The undisputed highlight of any trip to Ravenna is a visit to the Basilica di San Vitale. This church, which is about a kilometre west of Ravenna’s railway station and is located just south of the Mausoleum of Galla Placidia, is world famous for its unique shape and its wonderful mosaics. Pictures of these mosaics – especially the ones featuring the Eastern Roman emperor Justinianus and his wife, the empress Theodora – can be found in just about any book on Byzantine art. I had wanted to see the San Vitale and its art for quite some time, and when we visited Ravenna in June of 2016, my heart started beating faster as we approached the majestic edifice. I was not disappointed.
Building a miracle
San Vitale or Saint Vitalis is a rather obscure saint, and we may doubt whether he existed at all. As Deborah Mauskopf Deliyannis explains in her excellent Ravenna in Late Antiquity, the rise of Saint Vitalis as Ravenna’s chief martyr is somehow connected to the fierce rivalry between the Episcopal sees of Milan and Ravenna. Milan was of course the previous capital and the city of the great Saint Ambrosius (ca. 340-397), who had been responsible for founding many of the city’s churches in the fourth century.
Most, if not all, of these would have been a little older than Ravenna’s. Ravenna, however, was the new capital and the seat of the imperial court after 402. It therefore considered itself higher in church hierarchy than Milan. In the Ravennate version of events, Vitalis was a soldier and the father of Saints Gervasius and Protasius, Milanese martyrs and patron saints of that city (see Milan: Sant’Ambrogio). The fact that Vitalis was the father of Gervasius and Protasius of course entailed that the church in Ravenna was the “father” of the church in Milan, i.e. the former took precedence over the latter.
According to tradition, Saint Vitalis was martyred in Ravenna, but we do not know when the story is set; it may have been anywhere between the reign of Nero (54-68) and that of Marcus Aurelius (161-180). In any case, it seems that a chapel dedicated to Saint Vitalis existed in Ravenna since the fifth century. Excavations in 1911 below the floor of the church have led to the discovery of a rectangular structure with an altar and mosaic floors, which seems to have been used as a place of worship.
Parts of the floors from this sacello are now on display in the San Vitale, and the caption says they are indeed from the fifth century. The mosaics show peacocks and smaller birds around a vase, as well as intricate geometric patterns, some of which have the shape of swastikas. See the images below.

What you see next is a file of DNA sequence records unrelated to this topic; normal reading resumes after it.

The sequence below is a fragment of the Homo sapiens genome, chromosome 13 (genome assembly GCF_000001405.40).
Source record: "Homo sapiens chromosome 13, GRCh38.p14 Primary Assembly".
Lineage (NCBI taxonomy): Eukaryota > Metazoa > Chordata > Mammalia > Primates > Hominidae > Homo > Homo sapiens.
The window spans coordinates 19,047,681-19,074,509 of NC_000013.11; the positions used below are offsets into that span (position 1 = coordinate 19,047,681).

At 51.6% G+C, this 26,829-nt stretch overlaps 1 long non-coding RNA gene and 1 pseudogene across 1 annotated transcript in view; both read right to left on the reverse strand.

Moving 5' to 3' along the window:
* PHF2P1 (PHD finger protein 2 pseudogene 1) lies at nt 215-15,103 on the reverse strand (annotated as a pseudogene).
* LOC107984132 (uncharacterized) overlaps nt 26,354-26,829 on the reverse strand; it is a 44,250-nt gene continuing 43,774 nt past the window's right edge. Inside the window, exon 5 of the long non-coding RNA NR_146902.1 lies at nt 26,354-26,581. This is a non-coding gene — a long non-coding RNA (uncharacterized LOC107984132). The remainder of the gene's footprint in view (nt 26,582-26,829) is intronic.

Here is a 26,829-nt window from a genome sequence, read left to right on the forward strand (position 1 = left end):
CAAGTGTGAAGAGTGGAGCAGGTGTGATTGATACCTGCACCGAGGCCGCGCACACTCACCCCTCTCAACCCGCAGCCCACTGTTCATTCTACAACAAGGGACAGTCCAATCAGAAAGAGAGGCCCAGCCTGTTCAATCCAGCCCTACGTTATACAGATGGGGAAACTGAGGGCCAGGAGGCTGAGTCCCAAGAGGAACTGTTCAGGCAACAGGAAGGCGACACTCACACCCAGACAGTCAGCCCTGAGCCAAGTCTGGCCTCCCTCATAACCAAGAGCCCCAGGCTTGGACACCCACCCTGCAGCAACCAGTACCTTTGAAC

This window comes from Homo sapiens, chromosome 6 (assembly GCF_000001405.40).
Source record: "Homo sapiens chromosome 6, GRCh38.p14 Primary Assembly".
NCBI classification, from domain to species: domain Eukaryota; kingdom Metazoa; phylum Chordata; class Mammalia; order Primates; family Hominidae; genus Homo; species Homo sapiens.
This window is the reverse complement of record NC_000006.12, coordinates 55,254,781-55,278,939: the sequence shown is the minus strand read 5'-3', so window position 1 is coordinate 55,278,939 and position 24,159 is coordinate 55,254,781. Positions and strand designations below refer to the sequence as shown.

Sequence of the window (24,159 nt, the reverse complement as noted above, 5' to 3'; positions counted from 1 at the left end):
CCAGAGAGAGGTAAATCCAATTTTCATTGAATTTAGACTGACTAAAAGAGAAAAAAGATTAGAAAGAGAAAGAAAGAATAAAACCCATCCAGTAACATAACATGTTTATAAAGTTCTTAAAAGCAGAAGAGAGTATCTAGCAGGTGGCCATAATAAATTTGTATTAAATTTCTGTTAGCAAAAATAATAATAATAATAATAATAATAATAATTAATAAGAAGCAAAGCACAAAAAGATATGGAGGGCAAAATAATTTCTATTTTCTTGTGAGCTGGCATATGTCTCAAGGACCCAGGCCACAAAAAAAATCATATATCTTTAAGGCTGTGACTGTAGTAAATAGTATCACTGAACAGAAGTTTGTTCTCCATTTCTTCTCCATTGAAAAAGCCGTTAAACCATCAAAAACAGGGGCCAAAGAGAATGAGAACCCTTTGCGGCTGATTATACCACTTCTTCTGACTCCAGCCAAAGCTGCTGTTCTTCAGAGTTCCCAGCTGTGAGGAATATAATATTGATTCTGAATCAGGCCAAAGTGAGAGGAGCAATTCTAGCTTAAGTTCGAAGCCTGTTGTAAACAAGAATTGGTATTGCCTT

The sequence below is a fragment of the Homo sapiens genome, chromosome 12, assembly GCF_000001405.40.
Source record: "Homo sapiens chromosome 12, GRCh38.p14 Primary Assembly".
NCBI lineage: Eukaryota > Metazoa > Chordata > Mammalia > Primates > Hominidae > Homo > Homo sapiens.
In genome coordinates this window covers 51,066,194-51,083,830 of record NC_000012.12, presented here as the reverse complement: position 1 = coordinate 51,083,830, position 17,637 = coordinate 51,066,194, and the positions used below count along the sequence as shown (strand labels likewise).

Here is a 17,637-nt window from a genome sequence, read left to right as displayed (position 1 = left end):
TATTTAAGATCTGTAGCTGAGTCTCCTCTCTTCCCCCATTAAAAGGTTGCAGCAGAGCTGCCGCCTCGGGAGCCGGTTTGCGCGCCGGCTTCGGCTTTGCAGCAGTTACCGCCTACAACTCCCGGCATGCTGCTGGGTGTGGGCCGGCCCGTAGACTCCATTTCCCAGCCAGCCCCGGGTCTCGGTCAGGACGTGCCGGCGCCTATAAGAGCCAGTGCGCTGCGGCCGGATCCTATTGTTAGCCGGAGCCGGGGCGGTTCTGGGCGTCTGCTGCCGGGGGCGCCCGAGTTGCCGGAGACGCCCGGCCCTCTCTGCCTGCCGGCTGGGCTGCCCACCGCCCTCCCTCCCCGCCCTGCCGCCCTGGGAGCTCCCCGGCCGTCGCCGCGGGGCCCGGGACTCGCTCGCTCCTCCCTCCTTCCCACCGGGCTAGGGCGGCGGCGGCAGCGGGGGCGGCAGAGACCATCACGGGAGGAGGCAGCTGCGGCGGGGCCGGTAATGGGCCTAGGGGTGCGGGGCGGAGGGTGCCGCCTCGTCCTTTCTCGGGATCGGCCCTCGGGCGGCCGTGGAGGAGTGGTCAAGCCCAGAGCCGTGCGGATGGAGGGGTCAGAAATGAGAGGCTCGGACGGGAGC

It was bishop Ecclesius (522-532) who made plans to build a larger church dedicated to Saint Vitalis at the site of the smaller chapel. This was at a time when Ravenna and Italy were still under Ostrogothic rule, and the fact that the Gothic authorities did not object to the project shows that – for whatever reason, true tolerance or simply political convenience – Orthodox Italians were allowed to practice their religion freely and even construct new churches. Ecclesius did not live to see the result of his efforts. His successor, bishop Ursicinus (533-536), was presumably too busy with the construction of his own basilica in Classe, so work on the San Vitale was continued by bishop Victor (538-545).
Both Ecclesius and Victor must have put in a lot of work, as the former has a prominent position in the apse mosaic, and the latter’s monogram can be seen on the impost blocks in the church. The church was completed and consecrated on 19 April 547 by bishop Maximianus (546-557). He can be seen in the mosaic that features the emperor Justinianus and that will be discussed below.
Although we do not know when exactly construction of the church started, we can be certain that construction was slowed down when the Gothic War started in 535. Ravenna was taken by an Eastern Roman army in 540 and there was an outbreak of bubonic plague in the city around the year 543. Many building materials would have to be brought in from the East, especially the marble needed for columns and decorations. Bricks from older buildings were apparently no longer available, so the San Vitale had to be built using new bricks. All in all, a building period of some twenty years seems quite reasonable. The project was made possible by a donation of 26.000 golden solidi from a mysterious and wealthy banker (argentarius) named Julianus, of whom we know next to nothing. It seems a little unfair that while the three bishops involved in the construction of the San Vitale – Maximianus was made archbishop around the year 553 – were all visibly honoured inside the church, no such monument was left for Julianus. Only the road leading to what is now the main entrance of the church was named after him: the Via Giuliano Argentario.